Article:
I may be mistaken, but I am here to learn mostly. If it was just random unsubtantiated views, I don't know why folks would participate, and constantly ask questions. So when I share information, I do try to substantiate my posts, because I care about other members. Evidently you don't connect the two in the same way. When I post views contrary to yours or others, it's not to challenge the originator - it's out of concern that novices may not see both sides of an issue. Again, some of my attempts will undoubtedly prove to be misguided, but it won't on a casual, unfounded basis if I can help it.

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Originally Posted by obgyn65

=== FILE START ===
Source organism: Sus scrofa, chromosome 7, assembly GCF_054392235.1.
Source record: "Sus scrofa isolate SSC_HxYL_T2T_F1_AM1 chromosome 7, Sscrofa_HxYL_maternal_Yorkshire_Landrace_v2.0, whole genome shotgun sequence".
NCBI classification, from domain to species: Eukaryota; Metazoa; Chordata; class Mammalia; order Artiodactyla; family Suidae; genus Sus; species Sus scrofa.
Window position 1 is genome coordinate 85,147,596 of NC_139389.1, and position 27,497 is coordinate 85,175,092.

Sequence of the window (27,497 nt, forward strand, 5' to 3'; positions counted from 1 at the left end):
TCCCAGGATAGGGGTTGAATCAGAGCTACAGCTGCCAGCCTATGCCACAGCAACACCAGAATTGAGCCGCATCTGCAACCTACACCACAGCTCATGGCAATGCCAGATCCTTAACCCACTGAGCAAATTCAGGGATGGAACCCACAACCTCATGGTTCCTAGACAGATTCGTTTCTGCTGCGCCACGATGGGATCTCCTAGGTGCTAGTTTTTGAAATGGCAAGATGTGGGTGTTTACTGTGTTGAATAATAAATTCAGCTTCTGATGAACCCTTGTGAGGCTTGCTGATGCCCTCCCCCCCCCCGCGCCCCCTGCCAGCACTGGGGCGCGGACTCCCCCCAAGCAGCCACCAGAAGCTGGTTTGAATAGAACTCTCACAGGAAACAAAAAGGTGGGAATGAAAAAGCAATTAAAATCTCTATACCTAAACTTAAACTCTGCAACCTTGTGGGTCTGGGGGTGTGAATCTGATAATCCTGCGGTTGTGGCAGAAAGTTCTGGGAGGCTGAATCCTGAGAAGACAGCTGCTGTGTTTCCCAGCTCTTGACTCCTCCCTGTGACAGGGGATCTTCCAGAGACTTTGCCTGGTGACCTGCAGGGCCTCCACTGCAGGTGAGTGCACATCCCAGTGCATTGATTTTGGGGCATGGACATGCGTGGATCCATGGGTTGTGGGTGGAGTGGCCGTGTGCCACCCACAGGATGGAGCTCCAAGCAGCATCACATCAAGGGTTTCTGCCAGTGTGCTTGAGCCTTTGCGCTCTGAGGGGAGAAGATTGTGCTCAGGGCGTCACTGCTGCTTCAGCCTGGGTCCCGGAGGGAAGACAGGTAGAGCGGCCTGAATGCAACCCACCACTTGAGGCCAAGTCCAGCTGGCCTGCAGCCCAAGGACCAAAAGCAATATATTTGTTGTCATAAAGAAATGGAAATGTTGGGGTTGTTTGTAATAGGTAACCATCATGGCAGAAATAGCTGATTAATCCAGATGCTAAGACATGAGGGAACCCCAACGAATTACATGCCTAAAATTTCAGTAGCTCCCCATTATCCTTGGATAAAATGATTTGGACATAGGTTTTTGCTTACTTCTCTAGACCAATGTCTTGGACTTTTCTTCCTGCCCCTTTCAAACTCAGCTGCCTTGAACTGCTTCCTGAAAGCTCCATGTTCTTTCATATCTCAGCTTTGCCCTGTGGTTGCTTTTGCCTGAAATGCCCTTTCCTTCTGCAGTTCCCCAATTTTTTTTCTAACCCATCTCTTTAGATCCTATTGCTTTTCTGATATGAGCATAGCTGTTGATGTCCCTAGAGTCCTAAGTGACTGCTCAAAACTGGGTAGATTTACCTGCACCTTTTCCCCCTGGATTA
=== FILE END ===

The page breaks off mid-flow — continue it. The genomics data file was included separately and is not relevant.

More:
You got lucky, and of course that is fine with me.

While you got lucky five years ago, millions have been ruined either in stocks or real estate. No FIRE for them. And the financial crisis is not over yet.
And I got "lucky" in 1987 and 2000 as well. Investing is not about luck, it's about probabilities. Most (not all) who were "ruined" by the last meltdown, were victims of their own predictable mistakes - they panicked at exactly the wrong time. And many (not all) who were "ruined" by dropping real estate prices, we also victims of their own mistakes - entering into mortgages when they should have known better and/or treating their homes as piggy banks with multiple HELOCs.

Let's move on yes? I don't plan to debate zero equity AA again, tempting as it may be...
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Old 05-15-2013, 01:23 PM   #72